John 15: 9-17
9 As the Father hath loved me, so have I loved you: continue ye in my love.
10 If ye keep my commandments, ye shall abide in my love; even as I have kept my Father’s commandments, and abide in his love.
11 These things have I spoken unto you, that my joy might remain in you, and that your joy might be full.
12 This is my commandment, That ye love one another, as I have loved you.
13 Greater love hath no man than this, that a man lay down his life for his friends.
14 Ye are my friends, if ye do whatsoever I command you.
15 Henceforth I call you not servants; for the servant knoweth not what his lord doeth: but I have called you friends; for all things that I have heard of my Father I have made known unto you.
16 Ye have not chosen me, but I have chosen you, and ordained you, that ye should go and bring forth fruit, and that your fruit should remain: that whatsoever ye shall ask of the Father in my name, he may give it you.
17 These things I command you, that ye love one another.
In our Gospel verses this Thursday and Friday, and also Sunday (B), Jesus develops on the parable of the vine and the branches with an injunction for us to be at one with each other, as with Jesus and the Father, through love. The love to which we are called is of a special quality. It is divinely inspired and a reflection of Jesus’ love for us, itself a reflection of the love between the Son and the Father. This is the new commandment.
It is truly an extraordinary relationship: as we worship Jesus, so too do we know he is our friend; God is with us in this way, sharing our life with us, to the extent of becoming incarnate as one of us. If we consider all the best qualities of friendship, then we know how to live as Christians.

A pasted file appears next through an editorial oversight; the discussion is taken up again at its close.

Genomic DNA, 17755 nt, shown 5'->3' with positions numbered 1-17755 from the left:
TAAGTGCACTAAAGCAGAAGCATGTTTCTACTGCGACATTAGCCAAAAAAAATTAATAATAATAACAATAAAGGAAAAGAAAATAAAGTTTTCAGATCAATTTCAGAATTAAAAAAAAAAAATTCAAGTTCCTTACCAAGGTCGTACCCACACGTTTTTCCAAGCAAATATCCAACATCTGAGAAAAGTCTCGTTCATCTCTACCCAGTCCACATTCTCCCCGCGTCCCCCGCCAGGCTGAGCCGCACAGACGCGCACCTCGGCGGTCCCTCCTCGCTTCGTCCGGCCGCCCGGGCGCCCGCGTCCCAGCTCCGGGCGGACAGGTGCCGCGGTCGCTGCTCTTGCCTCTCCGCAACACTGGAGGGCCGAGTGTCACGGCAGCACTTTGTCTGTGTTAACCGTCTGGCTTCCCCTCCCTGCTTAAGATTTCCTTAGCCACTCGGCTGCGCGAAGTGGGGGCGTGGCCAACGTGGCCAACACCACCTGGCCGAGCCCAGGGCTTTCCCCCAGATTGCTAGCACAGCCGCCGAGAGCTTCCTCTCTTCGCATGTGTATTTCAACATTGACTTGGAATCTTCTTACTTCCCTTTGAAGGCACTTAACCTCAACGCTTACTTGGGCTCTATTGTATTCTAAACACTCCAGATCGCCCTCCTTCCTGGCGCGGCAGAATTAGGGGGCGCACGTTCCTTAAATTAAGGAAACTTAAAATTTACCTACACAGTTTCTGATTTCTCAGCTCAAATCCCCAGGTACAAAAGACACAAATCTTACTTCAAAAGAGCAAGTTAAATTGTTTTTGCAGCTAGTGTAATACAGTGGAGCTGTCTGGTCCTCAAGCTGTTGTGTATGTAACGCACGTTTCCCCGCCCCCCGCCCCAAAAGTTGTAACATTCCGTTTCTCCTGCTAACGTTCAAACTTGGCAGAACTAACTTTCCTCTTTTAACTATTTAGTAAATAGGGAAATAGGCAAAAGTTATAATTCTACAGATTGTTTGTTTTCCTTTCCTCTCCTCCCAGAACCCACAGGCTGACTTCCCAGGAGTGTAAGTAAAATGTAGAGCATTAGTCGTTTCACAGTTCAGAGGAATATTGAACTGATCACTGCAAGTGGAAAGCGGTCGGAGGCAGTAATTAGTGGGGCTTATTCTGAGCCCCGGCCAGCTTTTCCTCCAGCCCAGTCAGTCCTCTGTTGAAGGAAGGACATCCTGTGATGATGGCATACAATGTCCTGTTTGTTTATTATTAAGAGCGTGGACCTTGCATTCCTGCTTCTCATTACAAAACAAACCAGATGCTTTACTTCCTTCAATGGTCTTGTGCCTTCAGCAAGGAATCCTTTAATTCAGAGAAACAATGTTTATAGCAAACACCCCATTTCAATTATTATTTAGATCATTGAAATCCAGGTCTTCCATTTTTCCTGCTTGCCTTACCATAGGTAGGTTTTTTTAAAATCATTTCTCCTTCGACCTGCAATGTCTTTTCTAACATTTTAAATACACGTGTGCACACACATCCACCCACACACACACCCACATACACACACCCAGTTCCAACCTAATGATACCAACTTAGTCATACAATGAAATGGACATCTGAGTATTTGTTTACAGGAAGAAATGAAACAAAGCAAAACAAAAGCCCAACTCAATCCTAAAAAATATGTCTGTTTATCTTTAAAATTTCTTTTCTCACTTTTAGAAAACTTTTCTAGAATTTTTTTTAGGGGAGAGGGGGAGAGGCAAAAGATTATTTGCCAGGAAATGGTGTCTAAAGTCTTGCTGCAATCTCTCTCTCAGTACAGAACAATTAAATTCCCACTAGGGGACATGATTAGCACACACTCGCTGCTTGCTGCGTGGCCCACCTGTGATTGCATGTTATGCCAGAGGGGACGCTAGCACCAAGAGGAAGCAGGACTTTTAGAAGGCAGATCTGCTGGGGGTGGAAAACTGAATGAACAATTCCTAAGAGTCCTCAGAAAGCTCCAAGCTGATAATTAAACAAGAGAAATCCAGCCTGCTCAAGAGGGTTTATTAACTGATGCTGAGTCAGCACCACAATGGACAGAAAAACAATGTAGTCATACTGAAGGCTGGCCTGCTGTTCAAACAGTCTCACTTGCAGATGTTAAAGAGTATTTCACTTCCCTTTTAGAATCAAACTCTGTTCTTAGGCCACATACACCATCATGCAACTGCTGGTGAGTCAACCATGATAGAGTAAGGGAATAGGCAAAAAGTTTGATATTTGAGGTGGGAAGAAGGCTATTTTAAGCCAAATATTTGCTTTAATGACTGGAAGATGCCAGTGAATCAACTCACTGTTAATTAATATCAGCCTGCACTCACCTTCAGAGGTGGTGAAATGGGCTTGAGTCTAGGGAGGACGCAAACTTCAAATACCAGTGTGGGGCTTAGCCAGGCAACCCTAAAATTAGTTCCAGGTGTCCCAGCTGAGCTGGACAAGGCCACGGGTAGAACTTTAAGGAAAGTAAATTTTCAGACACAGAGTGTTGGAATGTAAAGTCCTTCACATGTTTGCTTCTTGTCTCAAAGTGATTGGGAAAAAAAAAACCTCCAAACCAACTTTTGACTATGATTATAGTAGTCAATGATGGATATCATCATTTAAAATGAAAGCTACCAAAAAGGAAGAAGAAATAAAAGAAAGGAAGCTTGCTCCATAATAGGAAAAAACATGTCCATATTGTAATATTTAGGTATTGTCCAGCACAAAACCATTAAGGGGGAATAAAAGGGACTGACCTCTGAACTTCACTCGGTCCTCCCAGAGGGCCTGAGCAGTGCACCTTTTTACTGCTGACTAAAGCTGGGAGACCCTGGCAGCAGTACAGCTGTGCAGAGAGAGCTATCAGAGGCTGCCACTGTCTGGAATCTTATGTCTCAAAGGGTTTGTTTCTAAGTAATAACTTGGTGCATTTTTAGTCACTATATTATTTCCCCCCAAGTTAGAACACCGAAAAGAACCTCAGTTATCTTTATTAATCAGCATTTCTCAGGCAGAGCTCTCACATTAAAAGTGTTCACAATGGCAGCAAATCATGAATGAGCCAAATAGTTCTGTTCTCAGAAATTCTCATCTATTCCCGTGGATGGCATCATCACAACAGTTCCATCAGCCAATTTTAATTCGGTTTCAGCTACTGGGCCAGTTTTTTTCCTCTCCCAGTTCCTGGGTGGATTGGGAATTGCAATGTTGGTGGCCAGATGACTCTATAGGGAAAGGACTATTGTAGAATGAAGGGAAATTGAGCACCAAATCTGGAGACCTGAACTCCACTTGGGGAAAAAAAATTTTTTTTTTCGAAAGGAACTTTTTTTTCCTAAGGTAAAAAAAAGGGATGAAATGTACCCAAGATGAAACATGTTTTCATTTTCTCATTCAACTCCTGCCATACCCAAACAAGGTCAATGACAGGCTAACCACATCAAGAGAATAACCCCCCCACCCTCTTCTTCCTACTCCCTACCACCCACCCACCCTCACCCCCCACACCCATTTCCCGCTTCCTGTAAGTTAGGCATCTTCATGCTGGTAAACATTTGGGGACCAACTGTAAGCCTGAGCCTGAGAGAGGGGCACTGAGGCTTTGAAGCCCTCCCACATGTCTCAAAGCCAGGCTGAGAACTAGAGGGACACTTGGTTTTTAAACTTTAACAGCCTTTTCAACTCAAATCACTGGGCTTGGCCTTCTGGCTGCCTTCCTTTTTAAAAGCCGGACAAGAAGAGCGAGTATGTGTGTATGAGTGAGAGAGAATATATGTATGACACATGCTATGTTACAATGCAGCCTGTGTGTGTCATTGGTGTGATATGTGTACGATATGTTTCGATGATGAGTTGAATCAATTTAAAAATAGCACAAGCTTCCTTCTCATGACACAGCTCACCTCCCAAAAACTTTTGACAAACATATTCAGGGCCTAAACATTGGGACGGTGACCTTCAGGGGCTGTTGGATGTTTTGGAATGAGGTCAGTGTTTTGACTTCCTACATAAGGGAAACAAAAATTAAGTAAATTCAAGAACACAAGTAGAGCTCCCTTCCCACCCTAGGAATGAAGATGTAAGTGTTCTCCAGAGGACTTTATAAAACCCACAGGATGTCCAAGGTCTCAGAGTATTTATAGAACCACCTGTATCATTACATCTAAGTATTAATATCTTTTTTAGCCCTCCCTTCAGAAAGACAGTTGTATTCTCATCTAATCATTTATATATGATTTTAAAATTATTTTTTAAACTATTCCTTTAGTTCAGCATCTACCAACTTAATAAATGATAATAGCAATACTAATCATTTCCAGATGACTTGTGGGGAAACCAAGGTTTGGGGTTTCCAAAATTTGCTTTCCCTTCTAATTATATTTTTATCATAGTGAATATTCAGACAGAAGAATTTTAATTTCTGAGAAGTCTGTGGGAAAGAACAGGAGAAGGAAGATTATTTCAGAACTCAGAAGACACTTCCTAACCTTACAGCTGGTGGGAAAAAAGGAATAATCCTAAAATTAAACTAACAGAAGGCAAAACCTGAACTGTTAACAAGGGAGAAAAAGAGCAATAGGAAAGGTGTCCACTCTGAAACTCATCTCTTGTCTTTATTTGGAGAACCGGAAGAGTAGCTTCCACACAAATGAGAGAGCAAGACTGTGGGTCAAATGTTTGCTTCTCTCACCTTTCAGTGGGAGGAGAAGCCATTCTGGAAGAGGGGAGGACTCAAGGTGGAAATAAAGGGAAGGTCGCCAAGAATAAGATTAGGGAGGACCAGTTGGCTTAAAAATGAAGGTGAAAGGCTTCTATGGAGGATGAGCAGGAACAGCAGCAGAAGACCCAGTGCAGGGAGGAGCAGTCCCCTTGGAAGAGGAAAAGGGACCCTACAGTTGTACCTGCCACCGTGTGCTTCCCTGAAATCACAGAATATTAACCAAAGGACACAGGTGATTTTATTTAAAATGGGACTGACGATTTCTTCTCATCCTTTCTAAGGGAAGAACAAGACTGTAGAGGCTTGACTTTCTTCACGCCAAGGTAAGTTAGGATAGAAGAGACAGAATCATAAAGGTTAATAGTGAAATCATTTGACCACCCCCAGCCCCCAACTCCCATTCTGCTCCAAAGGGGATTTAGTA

St Paul speaks of these qualities beautifully, as he speaks about love, charity, caritas:
4 Charity suffereth long, and is kind; charity envieth not; charity vaunteth not itself, is not puffed up,
5 Doth not behave itself unseemly, seeketh not her own, is not easily provoked, thinketh no evil;
6 Rejoiceth not in iniquity, but rejoiceth in the truth;
7 Beareth all things, believeth all things, hopeth all things, endureth all things.
8 Charity never faileth: but whether there be prophecies, they shall fail; whether there be tongues, they shall cease; whether there be knowledge, it shall vanish away.
9 For we know in part, and we prophesy in part.
10 But when that which is perfect is come, then that which is in part shall be done away.
11 When I was a child, I spake as a child, I understood as a child, I thought as a child: but when I became a man, I put away childish things.
12 For now we see through a glass, darkly; but then face to face: now I know in part; but then shall I know even as also I am known.
13 And now abideth faith, hope, charity, these three; but the greatest of these is charity. (1 Corinthians 13: 4-13)
This, then, is the love of Christ which we are called to imitate. We are to love each other as Jesus has loved us, with utter selflessness, with no claims, no ‘you scratch my back, I’ll scratch yours’, with complete giving and self-sacrifice where another’s needs require, with no thought as to how our good deeds to others might profit ourselves. This is friendship. Jesus Christ is the model of the good friend.
In these verses of the Bible, Jesus teaches us also that it is he who has chosen us. This is a great truth. Our very capacity to love flows from God. Our receptivity to God is itself a gift of God. When we love another human being, this is through the grace of God. Through this thought, we sense both the interconnectedness of all life on earth, and the loving presence of our Lord, each and every moment sustaining all life.
‘This is the Lamb’s flesh; this is his blood. For the Bread who came down from heaven declared: “The bread which I shall give is my flesh for the life of the world.” It is right that the appearance of wine should be the sign of his blood, for he said himself in the gospel: “I am the true vine.” These words show that any wine offered as a sign of his passion is his blood. For this reason the blessed patriarch Jacob had prophesied concerning the Messiah in these words: “He will wash his garments in wine and his vesture in the blood of grapes.” For he was destined to put on the garments of our body and wash them in his own blood.’ St Gaudentius